Sermon Commentary for Sunday, October 30, 2022

Luke 19:1-10 Commentary

Both Zacchaeus and Jesus are depicted as seeking in this story. In fact, seeking, or seeing, is a central and repeated theme in the passage. Zacchaeus wants to see, Jesus is seeking, the crowd sees.

We readers are even pulled into the story through seeing: Luke starts with giving us details about Zacchaeus, but does so with that special Greek word, idoú (“Look! Behold!”) Zacchaeus was a chief tax collector and he is wealthy. Given what we know about the tax system, there is a good possibility that Zacchaeus got rich through oppression: he had the right to set the tax rate in his region and could keep any money he collected above the standard tax rate.

Next, we come to understand that Zacchaeus is “trying to see who Jesus was” but because of a combination of things, he’s not able to position himself to be able to see. (A) He’s a short man, and (B) the crowd has no love for him—no one is going to make room for the tax collector. This detail underscores how un-respected Zacchaeus is in Jericho (to say disrespected implies Zacchaeus deserves respect). No one’s heart warms or softens when they see Zacchaeus.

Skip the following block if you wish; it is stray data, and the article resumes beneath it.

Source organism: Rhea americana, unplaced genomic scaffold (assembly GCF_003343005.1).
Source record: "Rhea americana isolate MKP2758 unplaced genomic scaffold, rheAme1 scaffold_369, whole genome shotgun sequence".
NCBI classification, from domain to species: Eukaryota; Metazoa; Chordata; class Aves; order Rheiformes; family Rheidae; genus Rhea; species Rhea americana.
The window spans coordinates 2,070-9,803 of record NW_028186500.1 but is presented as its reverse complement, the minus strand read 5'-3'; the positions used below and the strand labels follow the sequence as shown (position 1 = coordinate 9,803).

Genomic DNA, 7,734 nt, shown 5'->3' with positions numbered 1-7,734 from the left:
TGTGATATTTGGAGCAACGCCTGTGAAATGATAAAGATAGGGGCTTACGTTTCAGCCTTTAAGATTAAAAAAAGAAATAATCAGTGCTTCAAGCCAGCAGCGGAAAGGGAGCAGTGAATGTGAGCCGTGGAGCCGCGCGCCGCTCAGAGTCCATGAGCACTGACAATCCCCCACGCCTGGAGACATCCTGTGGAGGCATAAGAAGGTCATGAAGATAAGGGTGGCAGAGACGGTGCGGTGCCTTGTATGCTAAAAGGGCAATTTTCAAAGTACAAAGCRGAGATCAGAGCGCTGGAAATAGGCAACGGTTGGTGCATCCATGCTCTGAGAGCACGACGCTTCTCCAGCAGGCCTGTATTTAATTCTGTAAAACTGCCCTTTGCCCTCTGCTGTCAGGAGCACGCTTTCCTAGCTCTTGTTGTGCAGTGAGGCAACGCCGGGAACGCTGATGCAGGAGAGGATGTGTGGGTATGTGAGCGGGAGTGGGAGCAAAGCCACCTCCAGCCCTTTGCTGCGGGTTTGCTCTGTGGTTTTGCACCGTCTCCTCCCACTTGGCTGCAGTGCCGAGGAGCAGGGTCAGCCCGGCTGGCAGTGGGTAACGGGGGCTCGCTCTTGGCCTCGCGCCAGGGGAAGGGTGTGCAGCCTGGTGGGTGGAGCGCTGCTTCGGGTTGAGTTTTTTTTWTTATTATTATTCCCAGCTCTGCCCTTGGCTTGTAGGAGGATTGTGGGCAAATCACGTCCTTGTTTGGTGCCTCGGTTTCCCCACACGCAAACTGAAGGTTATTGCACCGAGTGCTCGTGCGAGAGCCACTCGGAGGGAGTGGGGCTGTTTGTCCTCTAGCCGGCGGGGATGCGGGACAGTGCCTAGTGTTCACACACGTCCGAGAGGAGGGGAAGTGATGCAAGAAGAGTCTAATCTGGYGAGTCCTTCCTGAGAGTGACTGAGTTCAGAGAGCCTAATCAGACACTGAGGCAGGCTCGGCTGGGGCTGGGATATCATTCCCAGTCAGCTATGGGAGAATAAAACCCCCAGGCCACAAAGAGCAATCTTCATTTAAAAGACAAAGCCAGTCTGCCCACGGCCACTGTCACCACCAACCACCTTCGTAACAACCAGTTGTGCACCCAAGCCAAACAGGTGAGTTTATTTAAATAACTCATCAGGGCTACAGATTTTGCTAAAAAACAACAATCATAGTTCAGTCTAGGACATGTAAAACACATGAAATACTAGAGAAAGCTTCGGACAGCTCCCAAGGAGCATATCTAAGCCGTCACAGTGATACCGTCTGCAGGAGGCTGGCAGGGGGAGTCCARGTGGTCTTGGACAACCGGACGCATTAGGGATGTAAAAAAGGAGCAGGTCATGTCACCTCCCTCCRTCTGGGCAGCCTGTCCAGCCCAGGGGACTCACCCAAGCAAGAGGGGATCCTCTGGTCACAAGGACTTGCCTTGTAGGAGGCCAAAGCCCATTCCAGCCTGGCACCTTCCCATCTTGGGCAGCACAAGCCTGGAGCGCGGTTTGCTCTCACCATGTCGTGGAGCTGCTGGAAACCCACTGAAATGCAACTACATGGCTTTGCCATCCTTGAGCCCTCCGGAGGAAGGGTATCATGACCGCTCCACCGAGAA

And yet, there is something about this Jesus of Nazareth that makes Zacchaeus really want to see him, so Zacchaeus tries to get ahead on the road where the crowd won’t be an issue. To try to get this view, Zacchaeus does two rather undignified things. Based on the helpful background information on cultural norms that Kenneth Bailey provides, a grown man would never want to be seen (1) running or (2) climbing a tree. Zacchaeus risks being seen doing both in order to be able to get his eyes on Jesus.

Did Zacchaeus think that no one would see him in the tree? Who knows. What we do know is that he climbed into that tree so that he could see Jesus as Jesus walked by.